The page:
A reliable anti-loss device which transmits real-time coordinates is a real life saver.
It is especially handy if you can attach the tracker to anything – mobile devices, bikes, pets, children, you get the idea.
Linquet boasts a replaceable battery, water resistance, and a few neat tricks.
Furthermore, Linquet uploads both the location in real-time onto the cloud, giving you the opportunity to search right away.
Sounds promising, right? Let’s see how it does.
The device measures 30 mm x 23.4 mm x 4.8 mm and only weighs just 6 grams. That’s with the included CR2025 coin cell battery.
It’s white and sports an asymmetrical design thanks to one curved corner.
Opposite the curvy corner is a little lanyard that can be threaded onto a keyring or through a pet’s collar.
There is one multi-functional button at the bottom end of the device.
All-in-all, it’s not ugly and looks fairly simple to use.
Linquet has an outdoor range of 150ft/45m, but this can be halved indoors because of walls, furniture, etc.
As with most of these devices, it works by using a mobile app that you download to your phone. Additionally, the tracker employs Bluetooth.
It employs Bluetooth Smart 4.0 so battery usage is very minimal.
Then you have to enter the “registration code” that was sent to you. You also need the Linquet app (Android or iOS).
When you open the Linquet app, tap the “+” symbol to add your Linquet and wait for the green dot to verify successful pairing.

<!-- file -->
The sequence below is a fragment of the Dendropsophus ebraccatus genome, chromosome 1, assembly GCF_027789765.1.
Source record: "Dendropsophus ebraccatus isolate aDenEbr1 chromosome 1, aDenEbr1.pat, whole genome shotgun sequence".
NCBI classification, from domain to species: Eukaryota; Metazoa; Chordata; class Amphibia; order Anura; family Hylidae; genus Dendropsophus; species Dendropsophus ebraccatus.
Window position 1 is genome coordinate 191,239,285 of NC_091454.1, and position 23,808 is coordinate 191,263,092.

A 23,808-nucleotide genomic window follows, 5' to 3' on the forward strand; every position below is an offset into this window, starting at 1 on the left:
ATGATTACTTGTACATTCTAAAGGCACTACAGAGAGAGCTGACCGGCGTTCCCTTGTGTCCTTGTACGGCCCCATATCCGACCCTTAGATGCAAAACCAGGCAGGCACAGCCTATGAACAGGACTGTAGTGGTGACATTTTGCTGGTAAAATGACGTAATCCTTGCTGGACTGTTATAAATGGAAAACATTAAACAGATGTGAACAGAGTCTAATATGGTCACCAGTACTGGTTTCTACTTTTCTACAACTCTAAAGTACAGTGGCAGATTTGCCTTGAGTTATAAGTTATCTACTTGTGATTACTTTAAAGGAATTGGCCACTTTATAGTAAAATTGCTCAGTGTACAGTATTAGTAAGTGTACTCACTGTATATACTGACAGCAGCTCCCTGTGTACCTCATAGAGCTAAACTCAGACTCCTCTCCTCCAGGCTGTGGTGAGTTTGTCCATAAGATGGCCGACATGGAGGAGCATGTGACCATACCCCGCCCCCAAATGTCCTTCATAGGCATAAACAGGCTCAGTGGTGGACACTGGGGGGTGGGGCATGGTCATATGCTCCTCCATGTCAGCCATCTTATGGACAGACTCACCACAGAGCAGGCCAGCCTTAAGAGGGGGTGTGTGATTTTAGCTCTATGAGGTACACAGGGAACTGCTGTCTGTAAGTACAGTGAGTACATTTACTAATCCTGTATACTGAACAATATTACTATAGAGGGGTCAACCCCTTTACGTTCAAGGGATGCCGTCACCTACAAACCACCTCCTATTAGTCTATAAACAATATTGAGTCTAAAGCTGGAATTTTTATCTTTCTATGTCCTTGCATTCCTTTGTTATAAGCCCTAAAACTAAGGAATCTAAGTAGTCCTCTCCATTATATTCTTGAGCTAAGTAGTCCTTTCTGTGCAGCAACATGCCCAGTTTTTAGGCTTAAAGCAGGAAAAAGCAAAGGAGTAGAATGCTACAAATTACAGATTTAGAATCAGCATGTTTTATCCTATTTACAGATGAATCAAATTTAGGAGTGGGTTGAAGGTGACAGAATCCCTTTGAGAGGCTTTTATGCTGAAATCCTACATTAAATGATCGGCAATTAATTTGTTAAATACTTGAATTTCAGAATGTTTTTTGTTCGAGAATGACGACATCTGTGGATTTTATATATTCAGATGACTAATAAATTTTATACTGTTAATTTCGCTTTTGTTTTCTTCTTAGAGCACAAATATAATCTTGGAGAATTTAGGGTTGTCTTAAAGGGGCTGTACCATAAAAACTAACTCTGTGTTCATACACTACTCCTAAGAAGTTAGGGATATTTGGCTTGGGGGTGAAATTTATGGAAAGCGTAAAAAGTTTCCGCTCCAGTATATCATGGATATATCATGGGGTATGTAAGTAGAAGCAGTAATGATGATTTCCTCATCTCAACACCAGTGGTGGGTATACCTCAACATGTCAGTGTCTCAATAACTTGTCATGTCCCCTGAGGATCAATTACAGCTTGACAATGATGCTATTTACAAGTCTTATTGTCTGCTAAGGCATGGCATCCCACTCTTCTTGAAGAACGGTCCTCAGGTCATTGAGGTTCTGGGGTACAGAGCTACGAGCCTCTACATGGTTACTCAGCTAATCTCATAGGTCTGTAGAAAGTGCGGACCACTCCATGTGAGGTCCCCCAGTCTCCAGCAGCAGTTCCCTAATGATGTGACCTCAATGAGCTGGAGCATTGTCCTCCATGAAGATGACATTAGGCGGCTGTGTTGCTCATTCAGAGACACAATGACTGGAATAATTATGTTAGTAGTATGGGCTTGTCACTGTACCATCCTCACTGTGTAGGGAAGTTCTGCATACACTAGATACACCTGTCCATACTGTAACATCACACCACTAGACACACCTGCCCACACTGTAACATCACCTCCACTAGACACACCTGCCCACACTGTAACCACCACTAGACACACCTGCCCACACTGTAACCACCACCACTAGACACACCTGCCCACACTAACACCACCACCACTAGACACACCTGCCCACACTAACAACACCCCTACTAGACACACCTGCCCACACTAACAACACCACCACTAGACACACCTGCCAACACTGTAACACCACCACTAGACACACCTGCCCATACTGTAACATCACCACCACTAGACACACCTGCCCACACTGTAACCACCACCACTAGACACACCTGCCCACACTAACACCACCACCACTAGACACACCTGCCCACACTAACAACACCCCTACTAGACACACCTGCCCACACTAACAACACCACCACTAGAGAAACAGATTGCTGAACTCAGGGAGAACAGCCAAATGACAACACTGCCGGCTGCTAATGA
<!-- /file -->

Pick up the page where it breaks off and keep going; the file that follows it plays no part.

Now, you can attach Linquet to keys, a pet or anything else you don’t want to lose.
Should you misplace your phone, you can push the button on the Linquet for 2 seconds and your phone will make a sound. This is a pretty common feature on such devices but that’s for a perfectly good reason. It really is handy.
If someone tries to turn off your phone or your Linquet, both will warn you that the phone or Linquet is being turned off. That’s a nice touch.
Linquet includes other neat features like built-in temperature sensor and “silent alarm”. The latter, believe it or not, makes the alarm inaudible. I guess that’s handy for when you’re in the theatre, at church or in a library.
The alarm itself is high pitched but can be customised. You can have it a long sounding alarm, short sounding alarm, or that silent alarm.
Additionally, you can also use the little white tracker as a phone finder, panic button, as well as a camera remote.
You can also add friends and family to your account so they can also be notified when you lose something.
You can also disable the button functionality on the anti loss device which comes handy when using the device on a pet.
Every Linquet user acts as a warning beacon to alert you when your lost item passes within 100 feet of them automagically.
I tested the Linquet Network by leaving my Linquet at work and then hitting the crowd search button at 9:31pm. Now, I work in The Square Mile of London, which is notoriously empty of an evening. However, I was expecting the Linquet army to come through in the morning.